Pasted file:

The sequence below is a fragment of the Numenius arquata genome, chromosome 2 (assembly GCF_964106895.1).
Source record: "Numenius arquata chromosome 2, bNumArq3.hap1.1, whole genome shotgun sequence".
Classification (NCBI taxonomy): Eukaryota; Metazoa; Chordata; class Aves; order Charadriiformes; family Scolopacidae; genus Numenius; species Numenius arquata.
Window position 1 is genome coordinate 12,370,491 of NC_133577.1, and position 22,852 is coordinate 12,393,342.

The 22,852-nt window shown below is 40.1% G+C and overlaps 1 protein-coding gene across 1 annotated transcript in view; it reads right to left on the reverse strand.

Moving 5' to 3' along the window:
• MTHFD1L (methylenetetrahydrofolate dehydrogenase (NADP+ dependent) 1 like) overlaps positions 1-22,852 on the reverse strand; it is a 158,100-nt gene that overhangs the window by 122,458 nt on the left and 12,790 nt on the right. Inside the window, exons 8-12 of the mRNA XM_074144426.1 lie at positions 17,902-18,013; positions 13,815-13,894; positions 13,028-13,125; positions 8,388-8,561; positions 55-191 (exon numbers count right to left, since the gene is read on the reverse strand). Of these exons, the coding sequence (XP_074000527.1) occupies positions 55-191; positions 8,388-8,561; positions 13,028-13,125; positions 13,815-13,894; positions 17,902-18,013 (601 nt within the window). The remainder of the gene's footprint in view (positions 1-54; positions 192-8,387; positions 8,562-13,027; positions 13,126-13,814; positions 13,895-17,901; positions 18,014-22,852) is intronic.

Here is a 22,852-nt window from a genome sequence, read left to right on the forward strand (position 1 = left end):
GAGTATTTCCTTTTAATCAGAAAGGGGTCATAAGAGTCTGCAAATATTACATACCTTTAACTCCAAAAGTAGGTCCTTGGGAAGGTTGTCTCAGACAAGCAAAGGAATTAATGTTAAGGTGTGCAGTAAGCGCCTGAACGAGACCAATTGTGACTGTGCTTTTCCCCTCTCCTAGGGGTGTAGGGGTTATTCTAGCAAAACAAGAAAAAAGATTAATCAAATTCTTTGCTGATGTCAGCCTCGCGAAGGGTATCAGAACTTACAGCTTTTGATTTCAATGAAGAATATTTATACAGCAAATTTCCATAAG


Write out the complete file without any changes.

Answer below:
The sequence below is a fragment of the Numenius arquata genome, chromosome 2 (assembly GCF_964106895.1).
Source record: "Numenius arquata chromosome 2, bNumArq3.hap1.1, whole genome shotgun sequence".
Classification (NCBI taxonomy): Eukaryota; Metazoa; Chordata; class Aves; order Charadriiformes; family Scolopacidae; genus Numenius; species Numenius arquata.
Window position 1 is genome coordinate 12,370,491 of NC_133577.1, and position 22,852 is coordinate 12,393,342.

The 22,852-nt window shown below is 40.1% G+C and overlaps 1 protein-coding gene across 1 annotated transcript in view; it reads right to left on the reverse strand.

Moving 5' to 3' along the window:
• MTHFD1L (methylenetetrahydrofolate dehydrogenase (NADP+ dependent) 1 like) overlaps positions 1-22,852 on the reverse strand; it is a 158,100-nt gene that overhangs the window by 122,458 nt on the left and 12,790 nt on the right. Inside the window, exons 8-12 of the mRNA XM_074144426.1 lie at positions 17,902-18,013; positions 13,815-13,894; positions 13,028-13,125; positions 8,388-8,561; positions 55-191 (exon numbers count right to left, since the gene is read on the reverse strand). Of these exons, the coding sequence (XP_074000527.1) occupies positions 55-191; positions 8,388-8,561; positions 13,028-13,125; positions 13,815-13,894; positions 17,902-18,013 (601 nt within the window). The remainder of the gene's footprint in view (positions 1-54; positions 192-8,387; positions 8,562-13,027; positions 13,126-13,814; positions 13,895-17,901; positions 18,014-22,852) is intronic.

Here is a 22,852-nt window from a genome sequence, read left to right on the forward strand (position 1 = left end):
GAGTATTTCCTTTTAATCAGAAAGGGGTCATAAGAGTCTGCAAATATTACATACCTTTAACTCCAAAAGTAGGTCCTTGGGAAGGTTGTCTCAGACAAGCAAAGGAATTAATGTTAAGGTGTGCAGTAAGCGCCTGAACGAGACCAATTGTGACTGTGCTTTTCCCCTCTCCTAGGGGTGTAGGGGTTATTCTAGCAAAACAAGAAAAAAGATTAATCAAATTCTTTGCTGATGTCAGCCTCGCGAAGGGTATCAGAACTTACAGCTTTTGATTTCAATGAAGAATATTTATACAGCAAATTTCCATAAG